The residents of a suburban high-rise apartment building are being infected by a strain of parasites that turn them into mindless, sex-crazed fiends out to infect others by the slightest sexual contact.
After developing an addiction to the substance he uses to kill bugs, an exterminator accidentally kills his wife, and becomes involved in a secret government plot being orchestrated by giant bugs in a port town in North Africa.
After getting into a serious car accident, a TV director discovers an underground sub-culture of scarred, omnisexual car-crash victims who use car accidents and the raw sexual energy they produce to try to rejuvenate his sex life with his wife.
A young woman develops a taste for human blood after undergoing experimental plastic surgery, and her victims turn into rabid, blood-thirsty zombies who proceed to infect others, which turns into a city-wide epidemic.
Johnny Smith wakes from a coma due to a car accident, only to find he has lost five years of his life, and yet gained psychic powers. Foreseeing the future appears to be a 'gift' at first, but ends up causing problems...Written by
Paul Reynolds <email@example.com>
The "sweat" on Christopher Walken's face during the "burning bedroom" sequence was in fact a flame-retardant chemical that had been sprayed onto him. The resulting effect, which hadn't been anticipated, looked surprisingly dramatic on film. See more »
39:46 into the movie Sarah is putting the baby in the highchair her sweater fully buttoned up. In the next shot her sweater is half unbuttoned. See more »
[Johnny is reading "The Raven" to his class]
And the Raven, never flitting, still is sitting, still is sitting, on the pallid bust of Pallas just above my chamber door, and his eyes have all the seeming of a demon's that is dreaming, and the lamp light o'er him streaming throws his shadow on the floor, and my soul from out that shadow that lies floating on the floor, shall be lifted... nevermore.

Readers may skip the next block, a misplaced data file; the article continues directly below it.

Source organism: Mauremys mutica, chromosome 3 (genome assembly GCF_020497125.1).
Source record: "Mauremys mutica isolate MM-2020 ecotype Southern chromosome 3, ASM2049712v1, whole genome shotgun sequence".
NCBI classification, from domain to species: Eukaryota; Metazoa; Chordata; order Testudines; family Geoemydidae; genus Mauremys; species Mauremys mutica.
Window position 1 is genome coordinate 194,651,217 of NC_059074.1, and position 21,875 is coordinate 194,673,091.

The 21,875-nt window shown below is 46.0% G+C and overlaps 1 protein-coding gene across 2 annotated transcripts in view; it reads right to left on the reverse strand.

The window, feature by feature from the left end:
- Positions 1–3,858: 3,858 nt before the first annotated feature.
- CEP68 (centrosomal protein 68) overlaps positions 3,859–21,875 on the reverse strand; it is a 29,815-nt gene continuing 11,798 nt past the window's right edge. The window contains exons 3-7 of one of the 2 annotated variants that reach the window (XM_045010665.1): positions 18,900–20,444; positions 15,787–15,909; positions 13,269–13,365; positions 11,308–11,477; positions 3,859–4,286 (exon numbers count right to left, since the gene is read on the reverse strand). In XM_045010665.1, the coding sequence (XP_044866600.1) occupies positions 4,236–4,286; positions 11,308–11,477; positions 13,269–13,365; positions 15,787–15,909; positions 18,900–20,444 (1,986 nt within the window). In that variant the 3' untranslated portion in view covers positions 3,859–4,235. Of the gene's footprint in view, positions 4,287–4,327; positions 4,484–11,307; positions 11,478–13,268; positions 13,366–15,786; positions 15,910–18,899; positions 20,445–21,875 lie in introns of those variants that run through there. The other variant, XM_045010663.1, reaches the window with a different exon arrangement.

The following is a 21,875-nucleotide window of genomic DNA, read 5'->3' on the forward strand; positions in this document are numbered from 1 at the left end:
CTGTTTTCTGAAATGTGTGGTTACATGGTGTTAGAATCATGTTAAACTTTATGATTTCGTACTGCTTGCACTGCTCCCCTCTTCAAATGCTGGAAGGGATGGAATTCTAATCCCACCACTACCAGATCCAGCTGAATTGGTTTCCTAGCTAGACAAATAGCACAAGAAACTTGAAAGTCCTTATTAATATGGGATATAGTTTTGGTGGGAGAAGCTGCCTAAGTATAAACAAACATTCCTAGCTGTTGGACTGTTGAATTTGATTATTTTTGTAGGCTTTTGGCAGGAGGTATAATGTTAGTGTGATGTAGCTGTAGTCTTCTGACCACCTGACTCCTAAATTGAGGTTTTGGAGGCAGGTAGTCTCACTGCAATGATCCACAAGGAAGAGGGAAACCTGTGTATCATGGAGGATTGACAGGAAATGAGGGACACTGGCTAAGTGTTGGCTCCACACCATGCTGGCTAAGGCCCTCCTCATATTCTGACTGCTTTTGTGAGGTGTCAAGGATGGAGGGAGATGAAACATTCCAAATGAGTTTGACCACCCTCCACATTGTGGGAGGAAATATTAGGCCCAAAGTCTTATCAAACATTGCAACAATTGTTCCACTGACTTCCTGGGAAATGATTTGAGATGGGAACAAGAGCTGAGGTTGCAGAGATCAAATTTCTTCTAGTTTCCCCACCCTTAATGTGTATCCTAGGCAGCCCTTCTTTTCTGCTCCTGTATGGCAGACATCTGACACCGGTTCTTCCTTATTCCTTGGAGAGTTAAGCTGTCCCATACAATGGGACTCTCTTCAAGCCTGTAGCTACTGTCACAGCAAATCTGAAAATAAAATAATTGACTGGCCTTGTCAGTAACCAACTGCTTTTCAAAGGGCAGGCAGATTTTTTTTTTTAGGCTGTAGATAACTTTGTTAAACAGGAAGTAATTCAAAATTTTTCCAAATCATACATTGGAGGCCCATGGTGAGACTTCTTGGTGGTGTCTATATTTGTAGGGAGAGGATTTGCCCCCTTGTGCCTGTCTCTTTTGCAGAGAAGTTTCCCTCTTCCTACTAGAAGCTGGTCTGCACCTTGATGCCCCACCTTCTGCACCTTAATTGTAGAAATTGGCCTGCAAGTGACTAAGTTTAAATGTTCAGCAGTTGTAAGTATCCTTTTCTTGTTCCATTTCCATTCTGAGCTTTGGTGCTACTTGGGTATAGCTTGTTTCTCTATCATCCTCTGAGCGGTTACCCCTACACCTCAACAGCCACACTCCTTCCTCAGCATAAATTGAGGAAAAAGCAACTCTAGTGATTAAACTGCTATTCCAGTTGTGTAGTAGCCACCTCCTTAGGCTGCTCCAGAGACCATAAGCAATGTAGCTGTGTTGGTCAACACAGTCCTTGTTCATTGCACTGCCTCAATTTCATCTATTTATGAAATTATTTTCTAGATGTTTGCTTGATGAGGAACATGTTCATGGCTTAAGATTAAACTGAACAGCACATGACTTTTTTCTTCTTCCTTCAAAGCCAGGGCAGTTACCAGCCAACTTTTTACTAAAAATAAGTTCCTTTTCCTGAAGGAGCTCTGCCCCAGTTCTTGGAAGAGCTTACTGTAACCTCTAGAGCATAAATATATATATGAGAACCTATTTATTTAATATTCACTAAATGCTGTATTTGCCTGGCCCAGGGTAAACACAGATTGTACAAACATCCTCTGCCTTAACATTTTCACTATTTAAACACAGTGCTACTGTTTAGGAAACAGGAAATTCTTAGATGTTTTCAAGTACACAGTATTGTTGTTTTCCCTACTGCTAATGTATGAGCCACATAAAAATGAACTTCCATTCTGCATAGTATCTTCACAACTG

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As the opening titles roll, certain parts (or "dead zones") of the screen become blocked out, until the part of the screen you can see spell out the title "The Dead Zone." See more »
Although the UK cinema version was 18-rated and intact in 1986 Thorn-EMI released a British home video version with 13 seconds cut to obtain a 15 certificate rating from the BBFC. A scissor suicide sequence was re-edited to remove shots of the preparation and aftermath, and shots of topless nudity and the descending scissors were removed from the gazebo murder. Later 18-rated releases feature the full uncut print. See more »
one of the most human--and humane--King adaptations
I keep having to remind myself that David Cronenberg directed this, as it is so unlike his previous and subsequent work--more mainstream, less cold, and far less fixated on gooey special effects. What is going on here? One of the most stunning adaptations of a Stephen King novel with Christopher Walken absolutely brilliant as tortured coma victim Johnny Smith, that's what. An elementary-school teacher preparing to marry Sarah (Brooke Adams), Johnny has a run-in with fate that throws him into a coma for 5 years; when he awakens, he is plagued by psychic visions, including a chilling apocalypse that frames the film's final act. While the horror elements (including a suicide via scissors) carry an appropriate impact, the core of "The Dead Zone" is Walken's performance--he portrays Johnny as a recluse who regards his visions as a curse, and taps into a sensitivity and vulnerability that is rarely seen in male film characters; his interactions with others carry a down-home, plausible feel that gives the film a strong emotional resonance. Cronenberg directs Jeffrey Boam's script almost as a series of vignettes, but maintains a flowing pace and trusts Walken to deliver the film to a heartfelt, tragic conclusion.
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